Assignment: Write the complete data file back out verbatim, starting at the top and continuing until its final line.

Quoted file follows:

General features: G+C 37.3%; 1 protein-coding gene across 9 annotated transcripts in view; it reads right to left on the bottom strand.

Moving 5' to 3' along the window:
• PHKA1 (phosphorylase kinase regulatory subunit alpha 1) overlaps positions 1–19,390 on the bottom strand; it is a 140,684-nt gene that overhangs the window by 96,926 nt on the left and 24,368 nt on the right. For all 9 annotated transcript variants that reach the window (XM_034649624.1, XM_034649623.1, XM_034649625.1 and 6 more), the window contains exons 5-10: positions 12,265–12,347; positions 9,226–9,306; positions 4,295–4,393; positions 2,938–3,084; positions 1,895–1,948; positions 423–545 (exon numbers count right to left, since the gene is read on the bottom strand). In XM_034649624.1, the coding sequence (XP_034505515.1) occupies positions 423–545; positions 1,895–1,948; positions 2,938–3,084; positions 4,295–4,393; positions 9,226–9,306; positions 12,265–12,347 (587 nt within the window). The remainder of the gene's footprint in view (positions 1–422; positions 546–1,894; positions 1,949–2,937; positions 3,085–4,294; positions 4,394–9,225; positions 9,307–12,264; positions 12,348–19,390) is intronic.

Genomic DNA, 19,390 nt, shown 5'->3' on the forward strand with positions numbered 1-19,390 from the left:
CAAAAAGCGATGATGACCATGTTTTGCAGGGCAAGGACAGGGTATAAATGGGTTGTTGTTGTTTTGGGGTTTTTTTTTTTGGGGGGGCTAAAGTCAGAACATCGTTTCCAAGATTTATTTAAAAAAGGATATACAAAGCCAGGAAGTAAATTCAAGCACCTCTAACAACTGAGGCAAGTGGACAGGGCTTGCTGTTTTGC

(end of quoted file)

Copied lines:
General features: G+C 37.3%; 1 protein-coding gene across 9 annotated transcripts in view; it reads right to left on the bottom strand.

Moving 5' to 3' along the window:
• PHKA1 (phosphorylase kinase regulatory subunit alpha 1) overlaps positions 1–19,390 on the bottom strand; it is a 140,684-nt gene that overhangs the window by 96,926 nt on the left and 24,368 nt on the right. For all 9 annotated transcript variants that reach the window (XM_034649624.1, XM_034649623.1, XM_034649625.1 and 6 more), the window contains exons 5-10: positions 12,265–12,347; positions 9,226–9,306; positions 4,295–4,393; positions 2,938–3,084; positions 1,895–1,948; positions 423–545 (exon numbers count right to left, since the gene is read on the bottom strand). In XM_034649624.1, the coding sequence (XP_034505515.1) occupies positions 423–545; positions 1,895–1,948; positions 2,938–3,084; positions 4,295–4,393; positions 9,226–9,306; positions 12,265–12,347 (587 nt within the window). The remainder of the gene's footprint in view (positions 1–422; positions 546–1,894; positions 1,949–2,937; positions 3,085–4,294; positions 4,394–9,225; positions 9,307–12,264; positions 12,348–19,390) is intronic.

Genomic DNA, 19,390 nt, shown 5'->3' on the forward strand with positions numbered 1-19,390 from the left:
CAAAAAGCGATGATGACCATGTTTTGCAGGGCAAGGACAGGGTATAAATGGGTTGTTGTTGTTTTGGGGTTTTTTTTTTTGGGGGGGCTAAAGTCAGAACATCGTTTCCAAGATTTATTTAAAAAAGGATATACAAAGCCAGGAAGTAAATTCAAGCACCTCTAACAACTGAGGCAAGTGGACAGGGCTTGCTGTTTTGC